Home / Health & Wellbeing / Suicide – the confronting facts

Suicide – the confronting facts

Disclaimer: This topic is a very sensitive one and I have aimed to treat it with the respect it deserves. If you are experiencing feelings of depression and suicide, please do not ignore them. Talk to your GP or one of the services listed at the bottom of this article. You and your well being matters.

Over the past week I have learnt some alarming statistics. Retired, successful older men are one of the largest groups of people who commit suicide. Over all, people aged 70+ are over proportionately represented in these tragic statistics.

Why is this the case?

Dr. Yeates Conwell, a psychiatrist at the University of Rochester Medical Center who has studied late-life suicide explains that while older people make fewer suicide attempts than younger age groups, they are far more likely to die from them. Unlike suicides among young people, older adult suicide is not an impulsive act. Elderly suicide is contemplated for a long period of time.

Depression is the leading cause of the majority of suicide attempts. What causes depression however, can be a myriad of things. Looking at the most ‘at risk’ group, the most typical cause of depression in older men is loss. Men who have attached their sense of identity and value to their work can become depressed in retirement if they can’t successfully transfer that attachment to new interests. When they retire, these men suddenly lose their purpose and self-worth.

Other losses can also compound at this stage at life, including death of a spouse, pet or friend, loss of work relationships and even the potential loss of self can become extremely difficult to manage. Things that remove older people from their social groups — bereavement, retirement, isolation — leave them vulnerable,” Dr. Conwell said.

Beyond depression and other mental illnesses, researchers have identified a cluster of other risk factors in late-life suicide, including physical illness and pain, the inability to function in daily life and the fear of becoming a burden. Fears surrounding the ability to maintain an independent living status can produce enormous anxiety, especially when the older person values autonomy above all else.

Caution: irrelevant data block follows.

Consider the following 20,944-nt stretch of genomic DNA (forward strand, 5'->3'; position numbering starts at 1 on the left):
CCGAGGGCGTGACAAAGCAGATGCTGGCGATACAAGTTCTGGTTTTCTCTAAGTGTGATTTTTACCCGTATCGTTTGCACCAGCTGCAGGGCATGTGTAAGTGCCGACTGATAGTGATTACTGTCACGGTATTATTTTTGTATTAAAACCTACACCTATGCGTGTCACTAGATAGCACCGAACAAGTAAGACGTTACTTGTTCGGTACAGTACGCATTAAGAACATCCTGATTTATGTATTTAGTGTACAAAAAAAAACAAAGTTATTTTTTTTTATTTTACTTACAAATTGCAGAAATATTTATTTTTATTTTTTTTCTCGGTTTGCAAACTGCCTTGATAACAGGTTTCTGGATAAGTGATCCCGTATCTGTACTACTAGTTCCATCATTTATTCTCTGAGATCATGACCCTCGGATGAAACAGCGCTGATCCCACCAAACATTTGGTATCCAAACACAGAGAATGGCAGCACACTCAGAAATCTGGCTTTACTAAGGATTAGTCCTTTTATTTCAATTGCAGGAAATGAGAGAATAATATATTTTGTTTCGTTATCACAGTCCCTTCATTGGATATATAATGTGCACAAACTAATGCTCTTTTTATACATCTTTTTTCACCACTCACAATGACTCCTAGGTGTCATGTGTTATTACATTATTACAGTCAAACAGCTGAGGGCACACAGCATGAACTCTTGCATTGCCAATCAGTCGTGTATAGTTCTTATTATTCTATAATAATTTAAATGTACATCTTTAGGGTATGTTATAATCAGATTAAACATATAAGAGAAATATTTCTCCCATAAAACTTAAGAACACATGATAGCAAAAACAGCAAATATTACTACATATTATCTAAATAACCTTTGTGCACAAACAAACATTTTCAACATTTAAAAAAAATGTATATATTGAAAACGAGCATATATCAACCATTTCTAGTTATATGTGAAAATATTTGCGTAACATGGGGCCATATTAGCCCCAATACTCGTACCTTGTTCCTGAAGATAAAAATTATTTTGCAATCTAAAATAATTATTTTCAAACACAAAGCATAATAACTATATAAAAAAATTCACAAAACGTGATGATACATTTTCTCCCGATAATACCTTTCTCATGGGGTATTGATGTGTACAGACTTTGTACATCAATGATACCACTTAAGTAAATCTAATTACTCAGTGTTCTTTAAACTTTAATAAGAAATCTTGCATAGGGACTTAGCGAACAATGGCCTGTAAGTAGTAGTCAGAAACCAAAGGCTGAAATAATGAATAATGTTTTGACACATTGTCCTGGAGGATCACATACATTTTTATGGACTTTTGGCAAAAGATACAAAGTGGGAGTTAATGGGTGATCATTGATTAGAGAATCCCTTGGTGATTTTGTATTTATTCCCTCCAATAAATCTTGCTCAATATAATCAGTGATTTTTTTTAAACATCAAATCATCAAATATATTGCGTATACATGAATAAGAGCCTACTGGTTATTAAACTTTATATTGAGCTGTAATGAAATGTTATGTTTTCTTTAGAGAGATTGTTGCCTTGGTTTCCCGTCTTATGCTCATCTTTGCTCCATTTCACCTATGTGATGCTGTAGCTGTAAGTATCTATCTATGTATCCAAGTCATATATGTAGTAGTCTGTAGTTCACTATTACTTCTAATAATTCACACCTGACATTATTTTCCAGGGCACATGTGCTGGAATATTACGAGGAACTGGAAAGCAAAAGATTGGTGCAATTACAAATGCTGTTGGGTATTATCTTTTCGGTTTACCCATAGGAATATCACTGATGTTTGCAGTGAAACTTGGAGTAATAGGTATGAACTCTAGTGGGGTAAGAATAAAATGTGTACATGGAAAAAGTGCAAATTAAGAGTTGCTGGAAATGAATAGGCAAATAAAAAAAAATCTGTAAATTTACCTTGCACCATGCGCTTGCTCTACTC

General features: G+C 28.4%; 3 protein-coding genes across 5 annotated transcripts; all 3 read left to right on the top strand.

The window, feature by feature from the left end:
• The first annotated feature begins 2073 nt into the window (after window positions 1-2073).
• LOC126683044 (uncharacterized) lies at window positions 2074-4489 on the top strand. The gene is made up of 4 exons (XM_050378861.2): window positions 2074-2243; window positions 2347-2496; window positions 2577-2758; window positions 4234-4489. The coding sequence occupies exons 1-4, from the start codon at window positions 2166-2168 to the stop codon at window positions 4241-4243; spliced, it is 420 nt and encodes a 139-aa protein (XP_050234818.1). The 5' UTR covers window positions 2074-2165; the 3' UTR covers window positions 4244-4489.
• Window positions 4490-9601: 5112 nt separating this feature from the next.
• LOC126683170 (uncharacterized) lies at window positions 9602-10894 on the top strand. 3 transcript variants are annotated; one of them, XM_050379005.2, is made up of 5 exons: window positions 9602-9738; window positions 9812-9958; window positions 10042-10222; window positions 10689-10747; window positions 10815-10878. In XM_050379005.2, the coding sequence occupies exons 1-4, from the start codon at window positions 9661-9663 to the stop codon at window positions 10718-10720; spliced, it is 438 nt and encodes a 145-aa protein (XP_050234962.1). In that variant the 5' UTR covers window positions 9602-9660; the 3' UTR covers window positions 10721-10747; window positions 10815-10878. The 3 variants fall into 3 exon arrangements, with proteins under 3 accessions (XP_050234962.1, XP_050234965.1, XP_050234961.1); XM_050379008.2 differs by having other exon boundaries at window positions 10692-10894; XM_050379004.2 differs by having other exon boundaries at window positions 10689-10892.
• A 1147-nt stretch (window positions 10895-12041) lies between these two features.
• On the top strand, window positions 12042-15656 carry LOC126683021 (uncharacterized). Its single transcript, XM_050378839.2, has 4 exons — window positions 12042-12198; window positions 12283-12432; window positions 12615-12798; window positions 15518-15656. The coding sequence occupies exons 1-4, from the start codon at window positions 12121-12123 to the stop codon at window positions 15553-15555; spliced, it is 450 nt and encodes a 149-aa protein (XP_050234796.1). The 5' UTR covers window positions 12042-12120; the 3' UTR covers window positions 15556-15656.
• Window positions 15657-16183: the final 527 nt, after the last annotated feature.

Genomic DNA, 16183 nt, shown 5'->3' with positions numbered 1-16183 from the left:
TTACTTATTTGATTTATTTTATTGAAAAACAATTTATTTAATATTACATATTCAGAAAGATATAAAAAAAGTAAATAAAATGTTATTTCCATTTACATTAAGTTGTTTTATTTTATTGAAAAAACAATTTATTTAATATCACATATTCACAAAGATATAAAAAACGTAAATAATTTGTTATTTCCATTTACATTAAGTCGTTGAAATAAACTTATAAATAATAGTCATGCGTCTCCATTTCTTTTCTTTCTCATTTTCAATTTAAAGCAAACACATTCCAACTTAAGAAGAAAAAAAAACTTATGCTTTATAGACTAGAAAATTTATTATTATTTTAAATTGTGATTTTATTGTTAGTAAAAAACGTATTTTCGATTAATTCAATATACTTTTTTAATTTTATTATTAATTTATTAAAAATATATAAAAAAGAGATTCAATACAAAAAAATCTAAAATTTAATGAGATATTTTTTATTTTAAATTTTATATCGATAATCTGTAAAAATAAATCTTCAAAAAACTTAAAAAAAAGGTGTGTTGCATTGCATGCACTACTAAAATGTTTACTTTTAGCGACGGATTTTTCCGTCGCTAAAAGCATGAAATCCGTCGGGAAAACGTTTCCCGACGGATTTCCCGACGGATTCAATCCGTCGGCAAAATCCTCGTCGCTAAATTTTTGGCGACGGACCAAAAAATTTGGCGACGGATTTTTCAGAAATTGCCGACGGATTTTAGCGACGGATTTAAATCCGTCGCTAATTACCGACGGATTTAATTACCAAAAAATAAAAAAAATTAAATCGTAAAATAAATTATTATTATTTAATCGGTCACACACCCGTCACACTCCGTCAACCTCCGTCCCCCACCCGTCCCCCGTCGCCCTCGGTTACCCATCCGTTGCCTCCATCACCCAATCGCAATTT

man-on-benchAgeism is the leading cause of older people not going for help. Many family members just think getting old and ‘grumpy’ is a part of life. Many older people may feel they don’t matter or don’t deserve help. They may feel like they should just ‘put up with it’ as they may have felt like this on and off through their lives or don’t want to be a ‘nuisance’ to the doctor. A lot of older people have problems with asking for help.

What to look out for:

There are many behavioural changes that may happen to you or your loved one that you can keep an eye on. These include:

  • Sleep problems, either sleeping too much or too little,
  • Eating problem
  • Deep ongoing sadness
  • Unexplained anger
  • Continually feeling worn down or flat
  • Loss of interest in things
  • Thoughts of suicide and inability to control these thoughts
  • Alcohol and drug misuse
  • Neglecting oneself
  • Withdrawing
  • Feeling useless and feeling cast adrift.

What can you do?

There are many things you can do to stop a loved one getting to this stage. The main one would be keeping in regular contact with them and staying involved in their life. A walk with a friend or any form of exercise will help release endorphin’s in the brain that will serve as a little ‘pick me up’ if that is all that is needed.  Asking someone you are concerned about to open up about how they are feeling, if not to you, then a GP or counsellor can help – they say a problem shared is a problem halved. Helping your loved one realise they are worthy of help and encouraging them to reach out if they need it is essential.

If you yourself are feeling depressed or suicidal, do not hesitate to reach out to to someone. You are worthy of help and there are always people who are willing to listen to you.

phoneYou can start by talking to your GP

Visit depression.org.nz

Depression Helpline: 0800 111 757 (available 25/7)

You can also text 4202 or email via their website

Lifeline: 0800 543 354 (available 24/7)
Suicide Crisis Helpline: 0508 828 865 (0508 TAUTOKO) (available 24/7)
Samaritans 0800 726 666

If someone does make comments about wanting to hurt or kill themselves, these should be taken seriously and emergency services or mental health services should be contacted immediately.

Crisis assessment and treatment teams provide 24-hour, seven-days-a-week assessment and short-term treatment services for people experiencing a serious mental health crisis. Contact your local Mental Health Services immediately.


Things can and do get better and you do not have to continue to feel this way. You deserve to enjoy life to it’s fullest extent.

Take a look at Eldernets listings for both Residential mental health facilities and Community mental health providers.

About Eve Williams

Eve Williams
Eve Williams is the Production and Social Media Administrator for Eldernet. She has a passion for learning new things.

Leave a Reply

Your email address will not be published. Required fields are marked *